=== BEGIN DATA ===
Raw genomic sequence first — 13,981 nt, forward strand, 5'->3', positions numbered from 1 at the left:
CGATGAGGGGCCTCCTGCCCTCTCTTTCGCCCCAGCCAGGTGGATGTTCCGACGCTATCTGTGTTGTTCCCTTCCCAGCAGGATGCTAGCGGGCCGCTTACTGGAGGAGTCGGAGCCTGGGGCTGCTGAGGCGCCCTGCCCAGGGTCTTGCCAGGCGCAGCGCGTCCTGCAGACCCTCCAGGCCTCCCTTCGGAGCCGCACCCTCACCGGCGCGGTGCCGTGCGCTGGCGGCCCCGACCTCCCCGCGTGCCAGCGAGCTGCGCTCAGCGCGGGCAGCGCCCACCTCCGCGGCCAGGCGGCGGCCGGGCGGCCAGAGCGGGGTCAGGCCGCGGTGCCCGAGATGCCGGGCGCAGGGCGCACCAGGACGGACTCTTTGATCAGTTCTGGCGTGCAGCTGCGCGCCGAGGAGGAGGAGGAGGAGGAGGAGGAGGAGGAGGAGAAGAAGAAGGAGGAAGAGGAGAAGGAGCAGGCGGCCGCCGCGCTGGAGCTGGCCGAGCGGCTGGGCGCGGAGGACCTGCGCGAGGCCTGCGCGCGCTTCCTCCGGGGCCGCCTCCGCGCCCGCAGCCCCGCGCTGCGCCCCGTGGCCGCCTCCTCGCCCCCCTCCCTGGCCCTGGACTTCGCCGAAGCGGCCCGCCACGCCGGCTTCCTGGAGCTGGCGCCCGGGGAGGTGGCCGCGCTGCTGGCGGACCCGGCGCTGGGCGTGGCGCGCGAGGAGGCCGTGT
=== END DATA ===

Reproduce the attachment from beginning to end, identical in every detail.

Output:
Raw genomic sequence first — 13,981 nt, forward strand, 5'->3', positions numbered from 1 at the left:
CGATGAGGGGCCTCCTGCCCTCTCTTTCGCCCCAGCCAGGTGGATGTTCCGACGCTATCTGTGTTGTTCCCTTCCCAGCAGGATGCTAGCGGGCCGCTTACTGGAGGAGTCGGAGCCTGGGGCTGCTGAGGCGCCCTGCCCAGGGTCTTGCCAGGCGCAGCGCGTCCTGCAGACCCTCCAGGCCTCCCTTCGGAGCCGCACCCTCACCGGCGCGGTGCCGTGCGCTGGCGGCCCCGACCTCCCCGCGTGCCAGCGAGCTGCGCTCAGCGCGGGCAGCGCCCACCTCCGCGGCCAGGCGGCGGCCGGGCGGCCAGAGCGGGGTCAGGCCGCGGTGCCCGAGATGCCGGGCGCAGGGCGCACCAGGACGGACTCTTTGATCAGTTCTGGCGTGCAGCTGCGCGCCGAGGAGGAGGAGGAGGAGGAGGAGGAGGAGGAGGAGAAGAAGAAGGAGGAAGAGGAGAAGGAGCAGGCGGCCGCCGCGCTGGAGCTGGCCGAGCGGCTGGGCGCGGAGGACCTGCGCGAGGCCTGCGCGCGCTTCCTCCGGGGCCGCCTCCGCGCCCGCAGCCCCGCGCTGCGCCCCGTGGCCGCCTCCTCGCCCCCCTCCCTGGCCCTGGACTTCGCCGAAGCGGCCCGCCACGCCGGCTTCCTGGAGCTGGCGCCCGGGGAGGTGGCCGCGCTGCTGGCGGACCCGGCGCTGGGCGTGGCGCGCGAGGAGGCCGTGT